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Let the trade debate begin

We live in an age of near-instantaneous information in which the noise of mayhem on a city street can echo around the globe before the first responders arrive on the scene. Combine this with special interest politics and modern brass-knuckle partisanship and there is a danger many Americans expect complex events and important policy decisions to be just as quickly distilled into good or bad, right or wrong, for or against.

Such was the case with the Iran nuclear agreement and so might happen again this week with Monday's announcement that negotiators for the U.S. and 11 other Pacific Rim countries have finalized the controversial Trans-Pacific Partnership, a pact that could lower trade barriers involving 40 percent of the world's economy.

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That average Americans might be inclined to pass judgment in a matter of hours on what took negotiators eight years of talks to assemble is, in a word, nonsensical. It will take time to explore the agreement's full 30 chapters, copies of which won't be available for weeks yet. And we will certainly reserve final judgment until more is known, good and bad, about its details.

Yet already, one can see the opposition lining up and practicing their outrage. Industries that may lose special protections, unions that fear losing clout, Republicans who are inclined to be vehemently against anything President Barack Obama is for (especially those running to succeed him) and Democrats anxious to stand up for traditional progressive allies including organized labor and environmentalists.

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Billionaire Donald Trump has already loudly criticized it (that he knows little of what it contains is pretty much par for that particular course), but so has Democratic contender and liberal darling Sen. Bernie Sanders who is talking about the pact as a triumph for big business and Wall Street and a loss for workers. "I am disappointed but not surprised by the decision to move forward on the disastrous Trans-Pacific Partnership trade agreement that will hurt consumers and cost American jobs," Senator Sanders said in a statement released Monday morning.

No doubt there are winners and losers. Every trade deal has them. It is the nature of such agreements. Just as the Iran nuclear agreement required making concessions to a hostile regime, the U.S. can't expect to lower trade barriers to U.S. goods without doing the same for its partners. It's far more important to look at the agreement as a whole, the benefits and the concessions, and then ask, what would be the impact of the TPP on the U.S., particularly the domestic economy, and what would potentially rejecting it mean for the growing influence of China in the region?

Here's our bias: All things being equal, we favor lowering trade barriers and creating new, high-paying jobs whenever possible. Baltimore is a city built on international shipping with a port that remains at the top of U.S. coal, waste paper, automobile and truck exports ($12.2 billion overall) as well as the import of motor vehicles, farm and construction machinery, petroleum products, gypsum, fertilizer and wood pulp. More than 100,000 jobs are connected to the Port of Baltimore, including $3 billion in annual wages and salary. The expansion of the Panama Canal (due to be completed next year) is expected to provide a big boost as the port has already created facilities to accommodate larger vessels going to or from the Pacific.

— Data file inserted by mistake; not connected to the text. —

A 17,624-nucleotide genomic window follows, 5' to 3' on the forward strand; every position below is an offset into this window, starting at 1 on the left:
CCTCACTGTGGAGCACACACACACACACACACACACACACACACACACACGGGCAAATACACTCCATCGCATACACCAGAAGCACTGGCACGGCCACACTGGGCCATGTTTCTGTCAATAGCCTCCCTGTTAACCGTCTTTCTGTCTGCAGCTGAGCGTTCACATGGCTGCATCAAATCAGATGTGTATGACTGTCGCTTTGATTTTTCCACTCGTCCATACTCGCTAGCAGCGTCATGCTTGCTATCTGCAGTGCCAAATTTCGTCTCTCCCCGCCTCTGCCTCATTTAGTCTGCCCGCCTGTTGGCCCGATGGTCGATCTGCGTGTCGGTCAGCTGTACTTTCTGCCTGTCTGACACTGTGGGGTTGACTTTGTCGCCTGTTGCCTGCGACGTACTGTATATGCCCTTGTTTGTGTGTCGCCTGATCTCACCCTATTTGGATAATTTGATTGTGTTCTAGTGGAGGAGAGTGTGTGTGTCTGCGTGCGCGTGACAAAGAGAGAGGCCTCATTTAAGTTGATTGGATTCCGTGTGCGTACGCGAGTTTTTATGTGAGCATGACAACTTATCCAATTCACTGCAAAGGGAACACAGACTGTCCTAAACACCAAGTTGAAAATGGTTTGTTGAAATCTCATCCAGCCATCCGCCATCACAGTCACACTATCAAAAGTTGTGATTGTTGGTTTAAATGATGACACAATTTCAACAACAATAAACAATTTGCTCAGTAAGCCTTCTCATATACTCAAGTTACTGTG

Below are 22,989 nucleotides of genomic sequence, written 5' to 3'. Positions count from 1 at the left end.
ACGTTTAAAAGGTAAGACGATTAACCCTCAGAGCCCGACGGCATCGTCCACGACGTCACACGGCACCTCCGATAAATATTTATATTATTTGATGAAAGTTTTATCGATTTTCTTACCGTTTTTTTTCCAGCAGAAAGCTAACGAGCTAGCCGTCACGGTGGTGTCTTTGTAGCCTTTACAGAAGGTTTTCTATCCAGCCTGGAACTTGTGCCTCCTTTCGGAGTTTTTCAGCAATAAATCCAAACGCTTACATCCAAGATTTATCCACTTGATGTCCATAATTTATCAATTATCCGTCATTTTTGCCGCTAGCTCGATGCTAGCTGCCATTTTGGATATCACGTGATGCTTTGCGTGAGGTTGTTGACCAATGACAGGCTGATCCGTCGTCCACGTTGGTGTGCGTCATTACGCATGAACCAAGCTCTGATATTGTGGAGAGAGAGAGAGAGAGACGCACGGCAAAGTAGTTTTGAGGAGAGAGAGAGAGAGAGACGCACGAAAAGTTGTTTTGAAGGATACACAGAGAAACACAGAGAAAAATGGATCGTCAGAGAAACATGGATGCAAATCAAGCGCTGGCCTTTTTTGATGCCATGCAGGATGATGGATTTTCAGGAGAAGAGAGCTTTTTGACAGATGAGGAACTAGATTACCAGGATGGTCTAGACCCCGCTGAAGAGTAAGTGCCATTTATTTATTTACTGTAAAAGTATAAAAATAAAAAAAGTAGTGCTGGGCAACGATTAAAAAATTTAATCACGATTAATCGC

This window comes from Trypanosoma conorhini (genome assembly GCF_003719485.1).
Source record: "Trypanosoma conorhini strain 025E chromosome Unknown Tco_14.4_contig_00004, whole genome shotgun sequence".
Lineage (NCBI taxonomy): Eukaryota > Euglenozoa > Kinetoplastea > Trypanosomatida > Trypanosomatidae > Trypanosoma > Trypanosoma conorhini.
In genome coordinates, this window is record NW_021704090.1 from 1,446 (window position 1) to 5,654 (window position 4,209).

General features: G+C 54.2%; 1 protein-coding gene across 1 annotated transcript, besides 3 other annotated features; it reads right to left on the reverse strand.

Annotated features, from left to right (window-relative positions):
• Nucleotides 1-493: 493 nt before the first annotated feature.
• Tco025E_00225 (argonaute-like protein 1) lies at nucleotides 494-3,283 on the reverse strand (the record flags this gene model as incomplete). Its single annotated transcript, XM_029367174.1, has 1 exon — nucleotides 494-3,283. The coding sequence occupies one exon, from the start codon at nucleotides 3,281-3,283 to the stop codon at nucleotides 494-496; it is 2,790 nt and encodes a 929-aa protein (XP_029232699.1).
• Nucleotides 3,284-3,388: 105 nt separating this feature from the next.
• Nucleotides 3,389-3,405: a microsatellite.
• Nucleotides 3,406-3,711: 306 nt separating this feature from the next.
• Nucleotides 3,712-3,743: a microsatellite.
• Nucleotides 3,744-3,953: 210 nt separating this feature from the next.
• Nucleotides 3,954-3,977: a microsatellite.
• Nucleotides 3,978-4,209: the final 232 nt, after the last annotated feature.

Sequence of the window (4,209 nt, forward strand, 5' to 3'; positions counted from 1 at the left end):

Even so, it's also important to hear from all those individuals and communities who might be affected adversely. Just please spare us the suggestion that every concession — lowering the U.S. tariffs on imported Japanese automobiles, for instance — is a triumph of "big business" over average Americans, ignoring the importance of lowering trade barriers to U.S. goods exported overseas and the new jobs created by that demand as well as the benefits to American consumers of less costly automobiles. All these things are part of the same equation. And let the Pacific accord be judged on its merits, not on whether it helps or hurts a certain party of politician; that's the worst yardstick with which to measure a trade pact.

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There is an urgency here. The U.S. is in danger of losing ground in Asia-Pacific if it fails to embrace strong, enforceable trade rules and countries in the region turn elsewhere for their goods while still denying U.S. technology companies basic rights like intellectual property protection. That Congress granted "fast track" trade promotion authority earlier this year ensures only that the matter will not be subject to filibuster or amendment, essentially coming down to a yes or no vote — the outcome of which? Well, that's far too early to predict as well.

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